Appreciation for veterans ran high Sept. 9 at VFW Post 7288 in Calabash, N.C. when it invited veterans living at Summit Place in Little River to have lunch at the post.
“This is a tribute to heroes,” said Dan Kossler of Ocean Isle Beach, N.C., senior vice commander of the post. “People don’t understand what they did.”
Mike Crowley of Sunset Beach, N.C., adjutant of the post, explained that his father was a POW in Germany for 19 months during World War II. In tribute to him, Crowley displayed some of the impressive memorabilia he found when his father passed away, including the Distinguished Flying Cross. “His diary says so much. Getting a potato was like a million dollar bill,” Crowley said. “People don’t understand what they went through.”
Summit Place resident and post member Pat Patterson, 96, was also a prisoner of war in Germany during WW II when his plane was shot down. He explained he’ll be moving to Cincinnati, OH in a few weeks after living in the area since 1973. “I’m going by choice,” he said. “I’ll be with family.”
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The luncheon was the brainchild of Jerry Aach of Sunset Beach, N.C., a member of the men’s auxiliary at the post and an Air Force veteran. His sister lives at Summit Place, so he visits her and the veterans there often and explained that health conditions often keep the residents indoors. The visit to the post was a way for the veterans to socialize with members and enjoy a change of scene. A dozen of the 20 veterans who reside at Summit Place were able to attend, one of whom was WWII Navy nurse, Eleanor Loughlin. About 60 post members greeted them and helped serve the salad and meatballs and spaghetti plate plus dessert and beverages.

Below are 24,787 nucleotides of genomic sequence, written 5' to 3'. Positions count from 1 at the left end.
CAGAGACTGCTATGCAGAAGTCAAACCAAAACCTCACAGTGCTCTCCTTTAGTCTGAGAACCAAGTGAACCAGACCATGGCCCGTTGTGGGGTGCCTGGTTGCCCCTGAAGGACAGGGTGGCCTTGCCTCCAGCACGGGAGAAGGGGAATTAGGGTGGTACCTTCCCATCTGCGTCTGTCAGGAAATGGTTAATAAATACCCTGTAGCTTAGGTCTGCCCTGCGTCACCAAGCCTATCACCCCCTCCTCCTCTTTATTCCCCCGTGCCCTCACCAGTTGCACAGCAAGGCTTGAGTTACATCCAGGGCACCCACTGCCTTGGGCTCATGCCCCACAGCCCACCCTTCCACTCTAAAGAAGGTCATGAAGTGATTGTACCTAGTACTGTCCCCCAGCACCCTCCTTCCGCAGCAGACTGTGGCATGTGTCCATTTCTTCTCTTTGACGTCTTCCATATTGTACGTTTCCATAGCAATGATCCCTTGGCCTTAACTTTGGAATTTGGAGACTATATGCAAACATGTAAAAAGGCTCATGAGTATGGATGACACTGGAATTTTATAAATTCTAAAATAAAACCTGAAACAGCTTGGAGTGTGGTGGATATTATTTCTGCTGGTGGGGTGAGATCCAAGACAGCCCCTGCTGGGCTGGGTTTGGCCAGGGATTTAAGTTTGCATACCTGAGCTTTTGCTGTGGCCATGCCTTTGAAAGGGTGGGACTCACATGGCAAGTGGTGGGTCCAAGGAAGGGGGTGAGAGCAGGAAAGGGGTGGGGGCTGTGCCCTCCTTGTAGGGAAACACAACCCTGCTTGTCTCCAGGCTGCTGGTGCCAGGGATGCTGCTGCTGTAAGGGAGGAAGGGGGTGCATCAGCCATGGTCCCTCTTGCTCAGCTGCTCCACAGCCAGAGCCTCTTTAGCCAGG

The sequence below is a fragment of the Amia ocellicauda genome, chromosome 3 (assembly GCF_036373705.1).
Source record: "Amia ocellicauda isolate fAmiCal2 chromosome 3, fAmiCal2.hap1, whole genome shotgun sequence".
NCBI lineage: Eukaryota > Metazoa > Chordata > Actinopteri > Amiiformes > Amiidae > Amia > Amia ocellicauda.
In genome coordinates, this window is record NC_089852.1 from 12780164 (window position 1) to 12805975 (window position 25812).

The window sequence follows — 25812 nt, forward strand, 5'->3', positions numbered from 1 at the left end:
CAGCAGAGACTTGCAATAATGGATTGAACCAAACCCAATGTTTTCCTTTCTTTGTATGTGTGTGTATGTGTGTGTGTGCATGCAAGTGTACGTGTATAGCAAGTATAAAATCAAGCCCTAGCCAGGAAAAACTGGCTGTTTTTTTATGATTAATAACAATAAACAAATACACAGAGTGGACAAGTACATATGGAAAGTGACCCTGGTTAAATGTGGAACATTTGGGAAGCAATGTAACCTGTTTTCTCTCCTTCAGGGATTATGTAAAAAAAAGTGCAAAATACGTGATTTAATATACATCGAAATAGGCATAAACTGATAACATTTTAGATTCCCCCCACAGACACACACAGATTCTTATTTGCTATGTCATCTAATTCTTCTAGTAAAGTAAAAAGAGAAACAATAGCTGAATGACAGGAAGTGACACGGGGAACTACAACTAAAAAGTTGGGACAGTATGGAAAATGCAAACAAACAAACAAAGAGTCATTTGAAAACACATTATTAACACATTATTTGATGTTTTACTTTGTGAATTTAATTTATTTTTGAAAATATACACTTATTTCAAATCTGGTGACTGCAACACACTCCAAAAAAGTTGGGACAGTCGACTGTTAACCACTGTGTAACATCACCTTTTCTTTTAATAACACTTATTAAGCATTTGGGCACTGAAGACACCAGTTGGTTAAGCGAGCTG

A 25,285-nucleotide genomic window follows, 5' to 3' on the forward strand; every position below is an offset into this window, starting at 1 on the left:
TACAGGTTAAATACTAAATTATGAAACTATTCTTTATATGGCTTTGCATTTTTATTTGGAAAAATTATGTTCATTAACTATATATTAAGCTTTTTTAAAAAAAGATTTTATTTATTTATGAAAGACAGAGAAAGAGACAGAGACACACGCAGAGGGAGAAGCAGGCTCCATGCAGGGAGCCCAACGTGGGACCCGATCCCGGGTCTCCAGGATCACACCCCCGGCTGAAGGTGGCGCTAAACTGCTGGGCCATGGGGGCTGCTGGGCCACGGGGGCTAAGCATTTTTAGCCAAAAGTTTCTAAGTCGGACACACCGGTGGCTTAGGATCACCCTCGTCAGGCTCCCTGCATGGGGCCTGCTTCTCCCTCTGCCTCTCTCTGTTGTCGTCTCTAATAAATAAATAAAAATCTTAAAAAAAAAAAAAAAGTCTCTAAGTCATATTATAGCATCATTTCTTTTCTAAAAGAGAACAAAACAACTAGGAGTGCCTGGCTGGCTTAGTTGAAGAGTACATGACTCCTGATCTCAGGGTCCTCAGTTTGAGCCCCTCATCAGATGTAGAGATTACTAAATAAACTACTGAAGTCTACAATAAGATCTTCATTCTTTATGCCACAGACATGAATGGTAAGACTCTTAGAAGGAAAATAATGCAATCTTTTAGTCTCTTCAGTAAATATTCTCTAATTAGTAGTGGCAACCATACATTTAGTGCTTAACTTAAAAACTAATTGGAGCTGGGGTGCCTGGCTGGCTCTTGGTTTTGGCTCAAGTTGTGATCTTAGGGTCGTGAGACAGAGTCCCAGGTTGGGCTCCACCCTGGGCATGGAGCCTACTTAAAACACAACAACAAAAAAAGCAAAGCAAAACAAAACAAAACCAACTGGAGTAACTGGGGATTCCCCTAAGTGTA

Statistics from the Veterans Administration state that of the 16 million who served in WWII only about 855,070 are still living.
Summit Place resident Joe Sfraga [CQ] reminded everyone that there were Korean veterans present, too. Sfraga served in Korea and was in the Army from 1951-54. The Veterans Administration statistics state of the 5.7 million who served in Korea, about 2.1 million are living.
When asked what he said when told he was invited to the post, Bob Gift, who served in the Air Force from 1950-54, commented, “I said, whoopee!”
Gen Prince, activities director at Summit Place, accompanied the guests to the post. “It’s an honor to be around veterans,” she said. “They have lots of stories to tell, and they appreciate the recognition they get. If it wasn’t for them…” she stops, unable to find the words. “I love being around them,” she finally said.
“They did so much for us,” said Lou Canestrino, a volunteer at Summit Place. “I just like them.”
The veterans marveled at the number of American flags flying at the front of the post’s building on the sunny day, and mentioned that fact most often when asked about their outing.
The memories of their time is service haven’t faded, and they never regret having served.
“You can’t do enough for them,” Kossler said.
VFW Post 7288, 900 Carter Drive, Calabash, NC, 910-579-3577, myvfw.org/nc/post7288